Adult Children: Moving Back And Living At Home

What you, the parent, should know concerning your adult-child who must return to living in your home.

One of the life goals of parents is to guide their children safely and well prepared into adulthood. The end result should entail, at some point, moving out of the family home to create the path of their own journey.

Though you may have done all the right things, given all the right information and sent out into the world a fully capable adult, nothing is for certain.

Even the most responsible adult-child, can be faced with some truly devastating, crippling or unexpected situations, that necessitate help from you in the form of... moving back home.

Divorce, changes in financial status, job loss and illness are just a sampling of the reasons your adult-child may be in need of your outstretched arms once again. But, before you put out the "Welcome Home" mat, there are some very important issues to address.

Yes, this is your child, but in most cases, this is not the wide-eyed kid that you sent out into the world. This is an adult. This is a person who has probably addressed many of the same issues you have. Who has probably gained much wisdom and insight while on their journey. And, one who has formed a measure of "adult" dignity.

Because you prepared this person for adulthood, you of all people should know that the person that moves back in with you, is not looking for the same kind of parenting they once needed. In fact, relating to your adult-child from a standpoint of past practices and history could be a recipe for disaster. The time for preaching, teaching and "I told you so's," are long gone.



Just as you would not try to "mother" your dear friend who has come to you with a problem or issue. You should also, not approach your adult-child in this way. For each of you, there should always be a base of shared respect and dignity.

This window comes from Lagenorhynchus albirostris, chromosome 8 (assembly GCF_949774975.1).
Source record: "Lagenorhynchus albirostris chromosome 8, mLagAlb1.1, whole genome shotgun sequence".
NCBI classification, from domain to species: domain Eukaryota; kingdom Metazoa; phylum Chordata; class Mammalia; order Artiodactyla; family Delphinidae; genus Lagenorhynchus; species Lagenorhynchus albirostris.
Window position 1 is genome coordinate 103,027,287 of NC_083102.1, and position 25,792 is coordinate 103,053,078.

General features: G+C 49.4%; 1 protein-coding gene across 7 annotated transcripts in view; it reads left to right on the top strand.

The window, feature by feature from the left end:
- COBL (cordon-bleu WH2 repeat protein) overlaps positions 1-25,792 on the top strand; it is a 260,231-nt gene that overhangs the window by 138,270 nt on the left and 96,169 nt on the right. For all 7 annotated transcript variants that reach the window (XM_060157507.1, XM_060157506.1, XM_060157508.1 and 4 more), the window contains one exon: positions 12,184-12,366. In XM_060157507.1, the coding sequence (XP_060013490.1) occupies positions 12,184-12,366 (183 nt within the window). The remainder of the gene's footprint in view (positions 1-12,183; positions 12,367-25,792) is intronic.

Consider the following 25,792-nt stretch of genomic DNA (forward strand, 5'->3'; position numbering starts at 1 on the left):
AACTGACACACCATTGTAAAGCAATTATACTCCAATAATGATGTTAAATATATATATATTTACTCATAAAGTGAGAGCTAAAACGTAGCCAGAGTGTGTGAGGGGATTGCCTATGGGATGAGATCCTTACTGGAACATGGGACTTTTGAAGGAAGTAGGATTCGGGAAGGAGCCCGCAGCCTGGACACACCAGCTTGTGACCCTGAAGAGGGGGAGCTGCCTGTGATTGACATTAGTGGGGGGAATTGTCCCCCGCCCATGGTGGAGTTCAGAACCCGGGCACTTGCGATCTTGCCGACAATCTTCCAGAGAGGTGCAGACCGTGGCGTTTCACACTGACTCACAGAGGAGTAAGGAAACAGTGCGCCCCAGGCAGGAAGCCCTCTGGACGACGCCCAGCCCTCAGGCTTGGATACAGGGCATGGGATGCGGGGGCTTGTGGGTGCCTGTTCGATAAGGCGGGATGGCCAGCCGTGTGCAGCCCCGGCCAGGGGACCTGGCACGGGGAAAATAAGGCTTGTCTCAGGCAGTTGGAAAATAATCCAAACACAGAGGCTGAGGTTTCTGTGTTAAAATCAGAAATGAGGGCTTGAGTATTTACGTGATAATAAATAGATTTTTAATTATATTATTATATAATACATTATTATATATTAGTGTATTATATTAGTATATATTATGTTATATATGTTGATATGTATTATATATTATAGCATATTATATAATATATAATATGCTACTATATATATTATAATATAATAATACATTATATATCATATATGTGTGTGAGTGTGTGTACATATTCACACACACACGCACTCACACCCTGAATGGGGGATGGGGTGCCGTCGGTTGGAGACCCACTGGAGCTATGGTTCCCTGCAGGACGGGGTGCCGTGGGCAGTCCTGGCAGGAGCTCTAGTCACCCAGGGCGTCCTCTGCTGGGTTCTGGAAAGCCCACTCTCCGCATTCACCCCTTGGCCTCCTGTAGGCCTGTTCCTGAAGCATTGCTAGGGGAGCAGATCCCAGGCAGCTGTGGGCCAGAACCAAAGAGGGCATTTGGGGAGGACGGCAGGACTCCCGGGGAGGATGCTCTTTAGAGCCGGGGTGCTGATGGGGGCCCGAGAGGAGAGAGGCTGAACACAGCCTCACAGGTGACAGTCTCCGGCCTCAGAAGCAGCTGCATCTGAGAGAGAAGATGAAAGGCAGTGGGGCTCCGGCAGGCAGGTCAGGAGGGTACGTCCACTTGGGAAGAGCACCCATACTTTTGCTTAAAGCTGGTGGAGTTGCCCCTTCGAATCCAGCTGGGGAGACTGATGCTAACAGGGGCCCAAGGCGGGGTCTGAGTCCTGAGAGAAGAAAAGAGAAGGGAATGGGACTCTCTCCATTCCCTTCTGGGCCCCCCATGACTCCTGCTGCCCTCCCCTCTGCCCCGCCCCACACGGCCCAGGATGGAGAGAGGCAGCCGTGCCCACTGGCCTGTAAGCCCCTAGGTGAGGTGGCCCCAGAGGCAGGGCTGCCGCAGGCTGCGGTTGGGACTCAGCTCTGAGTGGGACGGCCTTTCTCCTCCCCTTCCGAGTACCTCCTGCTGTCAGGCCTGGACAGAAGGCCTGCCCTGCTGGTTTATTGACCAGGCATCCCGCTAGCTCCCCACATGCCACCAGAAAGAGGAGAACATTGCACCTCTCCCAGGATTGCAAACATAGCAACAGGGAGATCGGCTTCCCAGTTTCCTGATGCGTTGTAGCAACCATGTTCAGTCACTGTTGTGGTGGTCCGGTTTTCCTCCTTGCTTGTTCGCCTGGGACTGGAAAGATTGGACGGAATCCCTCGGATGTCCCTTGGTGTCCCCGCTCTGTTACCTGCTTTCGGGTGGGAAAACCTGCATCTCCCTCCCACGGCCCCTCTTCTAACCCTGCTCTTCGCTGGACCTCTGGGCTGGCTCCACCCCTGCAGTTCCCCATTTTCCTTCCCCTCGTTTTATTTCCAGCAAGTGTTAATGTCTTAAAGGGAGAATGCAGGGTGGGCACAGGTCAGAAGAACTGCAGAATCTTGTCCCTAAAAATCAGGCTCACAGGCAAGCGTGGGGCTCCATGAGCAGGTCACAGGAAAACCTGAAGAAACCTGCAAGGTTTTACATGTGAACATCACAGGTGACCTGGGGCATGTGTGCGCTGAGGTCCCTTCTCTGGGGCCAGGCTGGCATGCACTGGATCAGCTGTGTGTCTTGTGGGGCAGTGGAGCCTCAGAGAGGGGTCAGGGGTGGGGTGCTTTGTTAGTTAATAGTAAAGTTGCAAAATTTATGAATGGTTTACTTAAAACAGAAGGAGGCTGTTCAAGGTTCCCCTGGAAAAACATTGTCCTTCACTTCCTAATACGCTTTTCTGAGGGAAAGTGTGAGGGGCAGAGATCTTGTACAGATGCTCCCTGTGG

Your first step in making this a successful and wholly comfortable situation, is to allow open communication and space. One of the reasons your adult-child has decided home is the place to be and you have agreed, is to give him/her the opportunity to refresh, rethink and renew. Yes, discuss the reasons that led your child to come to this decision, but never forget, that the same respect you expect...so does your child. All conversation should leave each one's dignity intact.

The next step, is to set down some boundaries. Perhaps you have become accustomed to a certain measure of privacy. Though, it will not be exactly the same as when you had the house to yourself, you are obligated to yourself and your child, to come to an understanding of this.

Depending on the reason for your child's return home, discussing financial obligations is probably a good way to avoid misunderstandings and bad feelings later on. If you feel that it would be appropriate that your child share in some of the household expenses, then by all means, voice this. Together, you should be able to work out a reasonable plan.

As this has probably been your home, longer than your child is old, it is a good idea to discuss the matter of socializing. If you have been having regular events at your home, then there should be no reason to discontinue this practice. But....make sure that you discuss this.

If, your child chooses to invite guests home, make sure that you both agree to times and types of activities in advance. Of course, you are keeping in mind that this is another adult, who would probably fare much better with some social interaction.

Curbing that impulse to "help" is another area to address. So, you know someone, who knows someone, who has this great...job, friend, car, house, apartment....that would be perfect for your child. The best way to handle this issue, is to carefully "read" the situation and your son's or daughter's openness to these suggestions before you "spring the good news."

Last, but certainly not least, if possible, the two of you should set a time limit for your child's stay. Putting this in the form of a reachable and reasonable goal is more likely to result in successfully meeting it.

Now that you are all on your way to a mutually agreeable arrangement, give that kid a hug, tell them how much you love them and then promise yourself that this is all the mommy-daddy sentiment you will offer, unless requested.

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